Tuesday, 5 February 2013

The World's Largest Ice Cave in Salzburg, Austria

One of the true wonders on earth, the Eisriesenwelt caves are a wondrous underground world of natural ice sculptures and formations and the largest of its kind. Eisriesenwelt means "world of the ice giants" in German.Its is a labyrinth of natural limestone ice caves, located within the Hochkogel mountain in the Tennengebirge section of the Alps, in Werfen, Austria, about 40 km south of Salzburg, and stretch for a remarkable 40 kilometers. Only the first kilometer is covered in ice, thats the area that tourists are allowed to visit, but it's enough to get a feel of what the remaining network would be like: a truly mesmerizing art of nature's handicraft. The rest of the cave is formed of limestone. The cave is open to tourists from May 1st to October 26th every year. 



There are various ways in which a cave ice can form. The Eisriesenwelt is a dynamic cave, which means the corridors and the crevices connect lower lying entrances to higher openings, thus it makes it possible for draughts of air to circulate – similar to the effect in a chimney. During spring, melt water seeps through the cracks in the rock and when it reaches the still cold and frozen lower areas of the caves it freezes and turns slowly into the wonderful ice formations visible inside the caves.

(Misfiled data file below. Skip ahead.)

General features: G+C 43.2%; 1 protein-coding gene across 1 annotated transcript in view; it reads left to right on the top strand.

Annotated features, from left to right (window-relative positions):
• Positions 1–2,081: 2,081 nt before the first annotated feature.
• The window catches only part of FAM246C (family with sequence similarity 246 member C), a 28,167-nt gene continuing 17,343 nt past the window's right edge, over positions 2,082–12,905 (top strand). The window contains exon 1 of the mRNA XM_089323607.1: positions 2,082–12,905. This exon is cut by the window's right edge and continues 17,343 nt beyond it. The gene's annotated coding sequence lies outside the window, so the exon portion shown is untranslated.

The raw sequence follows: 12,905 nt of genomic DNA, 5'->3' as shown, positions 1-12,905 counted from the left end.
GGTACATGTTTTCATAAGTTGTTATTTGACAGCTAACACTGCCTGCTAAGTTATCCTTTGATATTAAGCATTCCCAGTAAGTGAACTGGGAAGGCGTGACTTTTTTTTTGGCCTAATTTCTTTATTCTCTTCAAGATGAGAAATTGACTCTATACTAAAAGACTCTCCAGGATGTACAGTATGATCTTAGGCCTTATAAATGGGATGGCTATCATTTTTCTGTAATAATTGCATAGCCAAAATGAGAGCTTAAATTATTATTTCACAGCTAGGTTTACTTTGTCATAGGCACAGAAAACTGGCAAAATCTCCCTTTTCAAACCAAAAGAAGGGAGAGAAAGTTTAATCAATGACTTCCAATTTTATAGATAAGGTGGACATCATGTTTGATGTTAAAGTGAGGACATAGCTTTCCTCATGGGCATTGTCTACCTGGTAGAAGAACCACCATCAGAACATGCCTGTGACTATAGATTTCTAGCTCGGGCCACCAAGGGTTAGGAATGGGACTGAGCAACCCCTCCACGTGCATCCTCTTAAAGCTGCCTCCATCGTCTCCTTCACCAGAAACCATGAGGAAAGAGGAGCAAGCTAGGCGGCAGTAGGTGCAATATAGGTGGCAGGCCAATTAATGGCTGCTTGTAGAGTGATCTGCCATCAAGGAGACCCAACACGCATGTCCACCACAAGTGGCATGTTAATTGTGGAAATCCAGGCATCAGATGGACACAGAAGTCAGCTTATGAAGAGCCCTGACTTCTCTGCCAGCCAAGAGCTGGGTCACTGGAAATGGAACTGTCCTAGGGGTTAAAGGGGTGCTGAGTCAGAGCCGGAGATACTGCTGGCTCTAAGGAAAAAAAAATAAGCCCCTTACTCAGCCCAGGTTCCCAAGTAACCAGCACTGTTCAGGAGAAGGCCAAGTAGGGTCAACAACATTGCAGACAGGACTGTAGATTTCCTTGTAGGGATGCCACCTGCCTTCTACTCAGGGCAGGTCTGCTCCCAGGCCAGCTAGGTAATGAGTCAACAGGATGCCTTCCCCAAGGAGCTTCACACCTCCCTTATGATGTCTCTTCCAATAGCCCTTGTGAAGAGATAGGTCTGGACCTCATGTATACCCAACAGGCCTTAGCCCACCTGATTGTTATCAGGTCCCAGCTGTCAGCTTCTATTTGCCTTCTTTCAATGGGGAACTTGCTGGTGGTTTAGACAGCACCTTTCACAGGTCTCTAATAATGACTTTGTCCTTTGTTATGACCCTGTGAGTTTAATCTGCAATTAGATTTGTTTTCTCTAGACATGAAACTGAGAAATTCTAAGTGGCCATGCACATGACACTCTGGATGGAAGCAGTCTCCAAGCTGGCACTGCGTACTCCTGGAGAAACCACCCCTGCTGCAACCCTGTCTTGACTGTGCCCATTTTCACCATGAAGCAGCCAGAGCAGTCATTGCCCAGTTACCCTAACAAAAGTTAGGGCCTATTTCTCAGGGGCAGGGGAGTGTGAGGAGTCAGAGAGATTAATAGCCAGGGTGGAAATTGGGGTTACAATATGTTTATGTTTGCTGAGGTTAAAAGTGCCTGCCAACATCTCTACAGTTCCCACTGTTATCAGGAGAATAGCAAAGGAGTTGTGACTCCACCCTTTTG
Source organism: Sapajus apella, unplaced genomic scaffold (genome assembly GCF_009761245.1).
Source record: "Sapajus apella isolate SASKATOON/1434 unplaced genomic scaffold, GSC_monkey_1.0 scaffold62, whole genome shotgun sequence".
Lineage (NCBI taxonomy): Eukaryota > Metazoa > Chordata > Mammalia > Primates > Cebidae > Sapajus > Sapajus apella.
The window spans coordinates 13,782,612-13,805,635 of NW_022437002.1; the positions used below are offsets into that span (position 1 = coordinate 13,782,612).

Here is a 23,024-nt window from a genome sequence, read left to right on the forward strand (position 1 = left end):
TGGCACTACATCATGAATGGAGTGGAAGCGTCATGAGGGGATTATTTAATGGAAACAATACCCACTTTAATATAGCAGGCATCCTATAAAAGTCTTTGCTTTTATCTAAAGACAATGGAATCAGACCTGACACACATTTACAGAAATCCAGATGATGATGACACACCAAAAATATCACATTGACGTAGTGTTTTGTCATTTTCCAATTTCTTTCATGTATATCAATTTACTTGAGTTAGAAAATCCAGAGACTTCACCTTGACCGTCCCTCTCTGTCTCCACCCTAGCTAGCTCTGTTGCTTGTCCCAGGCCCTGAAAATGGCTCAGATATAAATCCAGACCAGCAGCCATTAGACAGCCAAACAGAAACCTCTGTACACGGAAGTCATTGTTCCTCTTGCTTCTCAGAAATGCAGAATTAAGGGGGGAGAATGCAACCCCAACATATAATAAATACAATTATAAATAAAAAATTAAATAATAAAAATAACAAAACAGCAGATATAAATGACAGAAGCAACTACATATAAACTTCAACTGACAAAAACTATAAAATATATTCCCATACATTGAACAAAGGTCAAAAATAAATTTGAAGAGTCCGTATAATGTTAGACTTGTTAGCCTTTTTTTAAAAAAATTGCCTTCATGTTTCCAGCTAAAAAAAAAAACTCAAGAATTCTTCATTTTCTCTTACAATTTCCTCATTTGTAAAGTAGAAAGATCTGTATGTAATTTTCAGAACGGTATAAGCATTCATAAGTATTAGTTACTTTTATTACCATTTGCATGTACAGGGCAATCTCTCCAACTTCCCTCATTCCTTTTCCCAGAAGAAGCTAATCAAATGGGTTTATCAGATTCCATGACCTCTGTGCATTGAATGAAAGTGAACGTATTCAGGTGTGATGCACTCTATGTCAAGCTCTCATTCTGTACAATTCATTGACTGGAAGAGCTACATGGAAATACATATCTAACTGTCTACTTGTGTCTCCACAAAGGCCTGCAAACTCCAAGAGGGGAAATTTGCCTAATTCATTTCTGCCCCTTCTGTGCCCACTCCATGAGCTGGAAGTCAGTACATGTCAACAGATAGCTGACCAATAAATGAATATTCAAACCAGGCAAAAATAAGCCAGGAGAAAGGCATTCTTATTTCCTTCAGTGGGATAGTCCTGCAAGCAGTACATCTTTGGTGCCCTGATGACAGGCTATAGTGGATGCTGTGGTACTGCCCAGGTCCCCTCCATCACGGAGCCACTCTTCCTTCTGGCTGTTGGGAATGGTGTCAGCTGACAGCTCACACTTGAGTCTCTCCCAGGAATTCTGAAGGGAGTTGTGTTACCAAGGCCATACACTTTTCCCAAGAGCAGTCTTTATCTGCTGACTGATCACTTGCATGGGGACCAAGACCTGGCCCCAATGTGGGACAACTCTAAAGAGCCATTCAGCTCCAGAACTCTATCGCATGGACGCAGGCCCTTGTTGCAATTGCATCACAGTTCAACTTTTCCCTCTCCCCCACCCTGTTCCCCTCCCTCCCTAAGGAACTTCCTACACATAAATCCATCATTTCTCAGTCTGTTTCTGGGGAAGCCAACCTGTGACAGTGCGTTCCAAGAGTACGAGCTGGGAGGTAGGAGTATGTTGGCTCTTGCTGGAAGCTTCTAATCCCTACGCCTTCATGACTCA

Eisriesenwelt was formed by the Salzach river, which eroded passageways into the mountain. The ice formations in the cave were formed by thawing snow which drained into the cave and froze during winter. Since the entrance to the cave is open year-round, chilly winter winds blow into the cave and freeze the snow inside. In summer, a cold wind from inside the cave blows toward the entrance and prevents the formations from melting.


The first official discovery of Eisriesenwelt was by "Anton Posselt", a natural scientist from Salzburg, in 1879, though he only explored the first two hundred meters of the cave. Before his discovery, the cave was known only to locals who believed that it was an entrance to Hell and refused to explore it. "Alexander von Mork", a speleologist from Salzburg led several expeditions into the caves beginning in 1912, which were soon followed by other explorers.Eisriesenwelt cave fetches around 200,000 tourists every year.



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